The following rules apply when a dying man gives a portion of his estate as a gift and confirms this with a kinyan, and then gives his entire estate to another person and confirms this gift with a kinyan to bolster the recipient's legal power. If the sh'chiv me'ra dies, the first recipient acquires the portion given to him, and the second recipient acquires the remainder. If the sh'chiv me'ra recovers, the first recipient acquires the portion given to him, and the second recipient does not acquire anything.


נָתַן מִקְצָת נְכָסָיו וְקָנוּ מִיָּדוֹ. וְאַחַר כָּךְ נָתַן כֻּלָּן לְאַחֵר וְקָנוּ מִיָּדוֹ כְּדֵי לְיַפּוֹת אֶת כֹּחוֹ. אִם מֵת קָנָה הָרִאשׁוֹן הַמִּקְצָת וְקָנָה הַשֵּׁנִי אֶת הַשְּׁאָר. וְאִם עָמַד. רִאשׁוֹן קָנָה שֵׁנִי לֹא קָנָה:


When a sh'chiv me'ra consecrates all his property without retaining anything, declares his estate ownerless or divides his estate among the poor -if he recovers, he retracts everything.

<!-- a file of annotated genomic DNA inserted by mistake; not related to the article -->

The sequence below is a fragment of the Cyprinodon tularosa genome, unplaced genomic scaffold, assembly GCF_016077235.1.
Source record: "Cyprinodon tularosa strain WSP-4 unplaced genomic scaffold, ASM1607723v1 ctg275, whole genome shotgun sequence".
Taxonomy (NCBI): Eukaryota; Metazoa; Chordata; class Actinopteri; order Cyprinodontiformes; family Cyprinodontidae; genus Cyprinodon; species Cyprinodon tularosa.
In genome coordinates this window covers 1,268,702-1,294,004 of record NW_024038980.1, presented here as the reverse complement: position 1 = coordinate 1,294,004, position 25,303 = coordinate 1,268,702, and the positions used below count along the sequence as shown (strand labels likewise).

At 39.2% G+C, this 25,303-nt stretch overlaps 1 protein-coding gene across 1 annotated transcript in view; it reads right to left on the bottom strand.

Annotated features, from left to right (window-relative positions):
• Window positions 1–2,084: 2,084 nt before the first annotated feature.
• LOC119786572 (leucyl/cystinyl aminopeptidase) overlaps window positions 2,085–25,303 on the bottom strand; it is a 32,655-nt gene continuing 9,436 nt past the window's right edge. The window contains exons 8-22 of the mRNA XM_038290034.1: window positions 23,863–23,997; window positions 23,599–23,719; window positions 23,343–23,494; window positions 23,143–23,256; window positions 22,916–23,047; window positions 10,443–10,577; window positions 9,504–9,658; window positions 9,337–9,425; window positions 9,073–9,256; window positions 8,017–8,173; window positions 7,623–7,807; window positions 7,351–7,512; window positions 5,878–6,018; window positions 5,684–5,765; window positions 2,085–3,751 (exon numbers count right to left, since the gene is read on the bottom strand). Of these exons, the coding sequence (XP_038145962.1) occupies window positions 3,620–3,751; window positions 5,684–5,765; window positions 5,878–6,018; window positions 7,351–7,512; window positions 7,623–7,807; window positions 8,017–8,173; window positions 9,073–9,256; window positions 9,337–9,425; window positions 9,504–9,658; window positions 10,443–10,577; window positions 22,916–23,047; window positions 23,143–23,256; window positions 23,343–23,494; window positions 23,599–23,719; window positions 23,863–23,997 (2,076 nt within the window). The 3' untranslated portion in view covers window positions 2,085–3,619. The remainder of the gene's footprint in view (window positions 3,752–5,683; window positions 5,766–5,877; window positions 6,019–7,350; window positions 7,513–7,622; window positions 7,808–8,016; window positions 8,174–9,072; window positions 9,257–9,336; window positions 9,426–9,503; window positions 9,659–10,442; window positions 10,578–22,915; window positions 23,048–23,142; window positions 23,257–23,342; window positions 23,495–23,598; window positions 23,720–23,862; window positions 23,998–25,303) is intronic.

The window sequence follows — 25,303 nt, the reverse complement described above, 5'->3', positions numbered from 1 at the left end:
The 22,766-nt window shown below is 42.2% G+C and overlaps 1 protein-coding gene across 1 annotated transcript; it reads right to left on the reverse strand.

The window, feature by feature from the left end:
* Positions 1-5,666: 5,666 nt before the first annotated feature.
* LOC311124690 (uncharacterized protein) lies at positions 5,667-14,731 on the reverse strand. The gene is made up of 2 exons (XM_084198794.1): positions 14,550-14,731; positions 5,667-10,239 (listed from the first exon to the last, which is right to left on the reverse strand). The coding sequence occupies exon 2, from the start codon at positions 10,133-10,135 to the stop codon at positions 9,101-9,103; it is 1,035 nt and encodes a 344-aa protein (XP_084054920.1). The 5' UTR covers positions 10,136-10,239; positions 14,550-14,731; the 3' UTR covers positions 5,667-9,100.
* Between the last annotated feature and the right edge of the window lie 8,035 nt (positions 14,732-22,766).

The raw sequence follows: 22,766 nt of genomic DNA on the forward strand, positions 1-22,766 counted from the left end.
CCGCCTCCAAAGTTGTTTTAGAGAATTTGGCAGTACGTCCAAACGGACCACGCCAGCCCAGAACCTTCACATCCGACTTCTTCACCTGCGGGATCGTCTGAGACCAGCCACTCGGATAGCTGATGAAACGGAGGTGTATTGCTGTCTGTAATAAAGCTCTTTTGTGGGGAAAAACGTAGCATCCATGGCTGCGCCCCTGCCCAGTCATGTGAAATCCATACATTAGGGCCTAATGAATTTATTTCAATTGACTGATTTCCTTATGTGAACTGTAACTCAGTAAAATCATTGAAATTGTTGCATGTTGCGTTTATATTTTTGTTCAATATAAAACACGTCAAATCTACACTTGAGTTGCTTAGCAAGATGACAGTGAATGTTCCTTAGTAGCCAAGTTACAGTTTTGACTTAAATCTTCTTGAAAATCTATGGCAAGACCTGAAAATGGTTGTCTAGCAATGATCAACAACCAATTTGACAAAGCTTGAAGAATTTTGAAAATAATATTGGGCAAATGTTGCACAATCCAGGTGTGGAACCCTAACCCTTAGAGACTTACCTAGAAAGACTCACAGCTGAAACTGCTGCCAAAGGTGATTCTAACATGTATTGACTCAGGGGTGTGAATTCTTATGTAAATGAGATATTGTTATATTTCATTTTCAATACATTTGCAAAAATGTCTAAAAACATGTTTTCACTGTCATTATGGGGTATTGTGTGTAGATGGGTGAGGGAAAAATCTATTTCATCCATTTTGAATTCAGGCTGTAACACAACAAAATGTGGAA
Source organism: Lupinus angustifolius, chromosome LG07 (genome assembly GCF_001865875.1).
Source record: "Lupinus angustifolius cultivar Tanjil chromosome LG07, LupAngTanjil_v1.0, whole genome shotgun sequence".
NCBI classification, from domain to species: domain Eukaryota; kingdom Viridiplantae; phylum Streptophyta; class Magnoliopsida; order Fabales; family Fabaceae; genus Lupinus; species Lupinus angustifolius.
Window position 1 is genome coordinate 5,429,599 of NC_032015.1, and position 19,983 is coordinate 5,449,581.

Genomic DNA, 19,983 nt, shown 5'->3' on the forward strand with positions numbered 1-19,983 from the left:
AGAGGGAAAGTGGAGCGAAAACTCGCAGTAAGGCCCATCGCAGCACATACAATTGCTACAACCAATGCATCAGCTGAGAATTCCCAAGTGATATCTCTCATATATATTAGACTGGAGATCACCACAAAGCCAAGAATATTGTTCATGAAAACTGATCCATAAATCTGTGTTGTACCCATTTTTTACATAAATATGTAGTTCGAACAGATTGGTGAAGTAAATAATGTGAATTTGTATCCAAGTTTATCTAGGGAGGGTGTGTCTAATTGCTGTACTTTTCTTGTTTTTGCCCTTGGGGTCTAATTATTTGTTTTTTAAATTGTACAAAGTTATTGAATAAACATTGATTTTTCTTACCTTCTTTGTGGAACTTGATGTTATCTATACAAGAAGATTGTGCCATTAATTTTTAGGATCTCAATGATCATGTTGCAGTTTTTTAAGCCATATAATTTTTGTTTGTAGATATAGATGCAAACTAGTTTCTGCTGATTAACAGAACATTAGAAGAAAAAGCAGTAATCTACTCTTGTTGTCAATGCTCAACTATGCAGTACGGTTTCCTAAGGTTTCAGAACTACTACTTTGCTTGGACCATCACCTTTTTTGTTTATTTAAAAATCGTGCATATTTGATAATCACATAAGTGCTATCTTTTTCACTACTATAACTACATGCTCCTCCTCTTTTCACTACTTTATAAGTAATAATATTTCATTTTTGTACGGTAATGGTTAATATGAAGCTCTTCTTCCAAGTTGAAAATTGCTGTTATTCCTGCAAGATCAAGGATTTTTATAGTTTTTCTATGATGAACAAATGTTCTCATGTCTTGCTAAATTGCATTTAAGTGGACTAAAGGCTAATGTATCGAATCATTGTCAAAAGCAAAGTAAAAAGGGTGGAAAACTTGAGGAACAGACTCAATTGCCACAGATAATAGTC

שְׁכִיב מֵרַע שֶׁהִקְדִּישׁ כָּל נְכָסָיו וְלֹא שִׁיֵּר כְּלוּם אוֹ הִפְקִיר אוֹ חִלְּקָן לָעֲנִיִּים. אִם עָמַד חוֹזֵר בַּכּל:


If a person conducts a sale while a sh'chiv me'ra, the sale is binding even if he recovers.


מָכַר כְּשֶׁהוּא שְׁכִיב מֵרַע. מִמְכָּרוֹ קַיָּם כְּבָרִיא:


Different rules apply when by contrast, a dying man sells his entire estate. If the money itself that he received for the estate is still in his possession, he may retract if he recovers. If, however, he has spent the money, he cannot retract.


מָכַר כָּל נְכָסָיו. אִם הַמָּעוֹת עַצְמָן קַיָּמוֹת אִם עָמַד חוֹזֵר. וְאִם הוֹצִיא הַמָּעוֹת אֵינוֹ יָכוֹל לַחְזֹר:


The following laws apply when a legal document recording a gift is brought before us, and it does not explicitly state whether the giver was healthy when he gave it, or whether he was a sh'chiv me'ra; the giver claims that he was a sh'chiv me'ra, that he recovered and now desires to retract his gift; the recipient of the gift claims that the giver was healthy and therefore does not have the option of retracting. The recipient must bring proof that the giver was healthy. If he does not find proof, the giver must take a sh'vuat hesset supporting his claim. Afterwards, the landed property remains in the possession of the giver.